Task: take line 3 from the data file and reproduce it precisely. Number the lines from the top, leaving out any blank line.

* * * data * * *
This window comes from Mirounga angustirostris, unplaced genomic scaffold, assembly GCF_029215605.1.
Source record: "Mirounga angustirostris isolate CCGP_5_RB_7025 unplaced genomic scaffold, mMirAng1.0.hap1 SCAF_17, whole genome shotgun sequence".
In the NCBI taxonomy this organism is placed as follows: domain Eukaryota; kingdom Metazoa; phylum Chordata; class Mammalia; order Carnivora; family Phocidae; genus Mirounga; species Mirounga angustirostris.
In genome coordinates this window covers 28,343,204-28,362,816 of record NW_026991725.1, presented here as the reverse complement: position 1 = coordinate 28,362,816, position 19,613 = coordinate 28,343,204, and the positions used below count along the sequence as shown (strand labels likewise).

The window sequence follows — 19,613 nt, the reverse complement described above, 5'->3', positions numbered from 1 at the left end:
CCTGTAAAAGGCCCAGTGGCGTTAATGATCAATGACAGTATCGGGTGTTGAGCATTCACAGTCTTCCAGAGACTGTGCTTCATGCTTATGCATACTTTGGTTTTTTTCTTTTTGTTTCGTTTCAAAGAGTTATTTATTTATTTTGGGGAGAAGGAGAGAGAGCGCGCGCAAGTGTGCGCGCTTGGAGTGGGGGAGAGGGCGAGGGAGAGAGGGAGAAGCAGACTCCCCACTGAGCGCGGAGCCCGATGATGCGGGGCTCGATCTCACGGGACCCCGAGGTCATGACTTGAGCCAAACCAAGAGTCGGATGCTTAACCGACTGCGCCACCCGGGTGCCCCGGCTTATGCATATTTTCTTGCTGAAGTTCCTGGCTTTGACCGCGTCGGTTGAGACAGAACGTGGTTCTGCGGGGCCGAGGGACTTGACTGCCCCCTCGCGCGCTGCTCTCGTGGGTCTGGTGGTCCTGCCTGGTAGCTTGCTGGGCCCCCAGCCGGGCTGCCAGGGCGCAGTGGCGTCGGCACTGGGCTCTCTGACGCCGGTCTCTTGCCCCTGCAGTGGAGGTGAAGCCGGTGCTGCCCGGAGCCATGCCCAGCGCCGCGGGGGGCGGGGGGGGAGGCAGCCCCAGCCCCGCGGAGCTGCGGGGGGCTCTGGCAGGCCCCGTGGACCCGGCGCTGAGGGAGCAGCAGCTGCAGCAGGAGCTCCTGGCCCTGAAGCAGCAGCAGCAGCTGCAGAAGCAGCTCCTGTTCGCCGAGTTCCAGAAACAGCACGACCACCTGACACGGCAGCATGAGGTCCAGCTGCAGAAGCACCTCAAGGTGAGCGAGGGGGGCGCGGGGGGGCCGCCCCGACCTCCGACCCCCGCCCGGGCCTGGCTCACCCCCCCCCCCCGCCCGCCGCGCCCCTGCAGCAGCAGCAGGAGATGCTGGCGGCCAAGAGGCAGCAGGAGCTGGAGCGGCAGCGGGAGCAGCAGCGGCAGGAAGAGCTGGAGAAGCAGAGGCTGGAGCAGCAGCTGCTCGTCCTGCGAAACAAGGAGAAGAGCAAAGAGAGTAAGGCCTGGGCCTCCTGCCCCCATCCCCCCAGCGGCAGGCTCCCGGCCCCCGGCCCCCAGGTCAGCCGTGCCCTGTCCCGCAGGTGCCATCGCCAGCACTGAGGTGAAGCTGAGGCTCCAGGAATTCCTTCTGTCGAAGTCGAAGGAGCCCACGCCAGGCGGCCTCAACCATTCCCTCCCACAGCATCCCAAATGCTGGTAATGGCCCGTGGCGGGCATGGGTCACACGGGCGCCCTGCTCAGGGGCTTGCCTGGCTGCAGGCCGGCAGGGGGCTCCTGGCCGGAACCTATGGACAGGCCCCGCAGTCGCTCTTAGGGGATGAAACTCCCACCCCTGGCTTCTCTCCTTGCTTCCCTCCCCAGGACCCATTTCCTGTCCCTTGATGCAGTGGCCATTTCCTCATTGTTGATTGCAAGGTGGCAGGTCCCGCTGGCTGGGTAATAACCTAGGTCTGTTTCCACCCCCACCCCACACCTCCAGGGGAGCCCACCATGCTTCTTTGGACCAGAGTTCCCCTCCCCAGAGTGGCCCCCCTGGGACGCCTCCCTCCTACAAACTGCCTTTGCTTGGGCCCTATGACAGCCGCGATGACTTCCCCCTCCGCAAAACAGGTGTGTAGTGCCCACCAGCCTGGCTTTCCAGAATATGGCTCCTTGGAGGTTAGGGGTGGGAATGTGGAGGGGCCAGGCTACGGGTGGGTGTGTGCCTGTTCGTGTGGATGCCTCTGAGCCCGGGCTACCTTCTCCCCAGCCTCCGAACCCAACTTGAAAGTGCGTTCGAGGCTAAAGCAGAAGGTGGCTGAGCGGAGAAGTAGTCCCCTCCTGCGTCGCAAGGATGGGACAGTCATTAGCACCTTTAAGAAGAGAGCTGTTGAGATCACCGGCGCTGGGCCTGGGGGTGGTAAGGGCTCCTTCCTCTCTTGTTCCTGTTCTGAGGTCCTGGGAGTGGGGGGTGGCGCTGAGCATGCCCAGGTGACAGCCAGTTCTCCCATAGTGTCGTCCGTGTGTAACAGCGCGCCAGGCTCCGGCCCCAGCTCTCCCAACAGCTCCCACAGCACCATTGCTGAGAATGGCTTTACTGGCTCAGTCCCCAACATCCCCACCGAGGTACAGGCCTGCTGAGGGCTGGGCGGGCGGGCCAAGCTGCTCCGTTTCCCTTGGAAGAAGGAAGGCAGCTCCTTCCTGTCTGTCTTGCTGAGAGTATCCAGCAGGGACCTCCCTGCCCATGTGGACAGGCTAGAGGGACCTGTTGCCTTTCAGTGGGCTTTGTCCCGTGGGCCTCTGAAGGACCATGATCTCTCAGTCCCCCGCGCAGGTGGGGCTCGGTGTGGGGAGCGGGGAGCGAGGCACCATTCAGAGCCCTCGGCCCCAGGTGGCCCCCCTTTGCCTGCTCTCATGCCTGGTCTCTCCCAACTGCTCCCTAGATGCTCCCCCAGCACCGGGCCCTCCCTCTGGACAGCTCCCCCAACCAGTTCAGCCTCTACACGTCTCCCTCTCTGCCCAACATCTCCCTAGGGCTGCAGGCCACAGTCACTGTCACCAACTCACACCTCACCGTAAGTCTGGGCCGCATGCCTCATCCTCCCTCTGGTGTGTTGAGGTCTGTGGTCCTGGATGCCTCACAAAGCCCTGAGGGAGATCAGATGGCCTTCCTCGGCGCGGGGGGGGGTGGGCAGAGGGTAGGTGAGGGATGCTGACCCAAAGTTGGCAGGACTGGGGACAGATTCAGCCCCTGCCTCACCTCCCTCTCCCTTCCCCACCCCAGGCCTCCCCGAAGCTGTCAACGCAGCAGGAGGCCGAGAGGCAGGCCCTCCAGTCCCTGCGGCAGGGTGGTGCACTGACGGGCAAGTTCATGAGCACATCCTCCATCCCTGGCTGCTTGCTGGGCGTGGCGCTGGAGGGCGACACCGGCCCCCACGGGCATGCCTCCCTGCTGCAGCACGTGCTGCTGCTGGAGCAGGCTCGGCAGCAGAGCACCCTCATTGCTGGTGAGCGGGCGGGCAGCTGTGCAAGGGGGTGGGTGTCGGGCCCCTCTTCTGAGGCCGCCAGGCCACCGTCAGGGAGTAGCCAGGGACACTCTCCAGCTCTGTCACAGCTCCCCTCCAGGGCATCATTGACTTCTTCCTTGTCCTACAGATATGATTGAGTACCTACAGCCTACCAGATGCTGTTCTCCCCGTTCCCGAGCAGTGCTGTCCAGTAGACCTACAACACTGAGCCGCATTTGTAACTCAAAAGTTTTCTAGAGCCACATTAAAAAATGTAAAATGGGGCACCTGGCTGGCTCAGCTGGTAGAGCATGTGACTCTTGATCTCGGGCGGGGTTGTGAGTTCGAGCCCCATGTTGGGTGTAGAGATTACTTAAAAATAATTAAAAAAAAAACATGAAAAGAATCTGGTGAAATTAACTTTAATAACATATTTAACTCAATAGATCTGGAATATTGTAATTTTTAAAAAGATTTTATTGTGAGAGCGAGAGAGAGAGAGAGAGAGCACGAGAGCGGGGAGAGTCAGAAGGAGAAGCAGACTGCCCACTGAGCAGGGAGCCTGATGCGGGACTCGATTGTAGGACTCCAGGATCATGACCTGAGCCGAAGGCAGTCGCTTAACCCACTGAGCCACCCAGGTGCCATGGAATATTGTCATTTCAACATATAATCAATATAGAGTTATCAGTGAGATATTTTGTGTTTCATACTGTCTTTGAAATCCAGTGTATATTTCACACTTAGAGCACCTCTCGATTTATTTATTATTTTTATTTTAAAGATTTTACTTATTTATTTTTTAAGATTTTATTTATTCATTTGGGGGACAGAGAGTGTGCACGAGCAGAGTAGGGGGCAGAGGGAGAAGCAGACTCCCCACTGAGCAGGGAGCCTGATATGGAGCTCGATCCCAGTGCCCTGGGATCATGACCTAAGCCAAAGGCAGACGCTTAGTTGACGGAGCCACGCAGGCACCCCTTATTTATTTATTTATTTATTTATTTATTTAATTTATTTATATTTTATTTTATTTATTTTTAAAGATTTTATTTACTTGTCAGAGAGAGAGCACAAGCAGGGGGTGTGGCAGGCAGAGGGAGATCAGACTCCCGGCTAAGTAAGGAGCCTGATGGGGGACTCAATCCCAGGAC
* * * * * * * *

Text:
In the NCBI taxonomy this organism is placed as follows: domain Eukaryota; kingdom Metazoa; phylum Chordata; class Mammalia; order Carnivora; family Phocidae; genus Mirounga; species Mirounga angustirostris.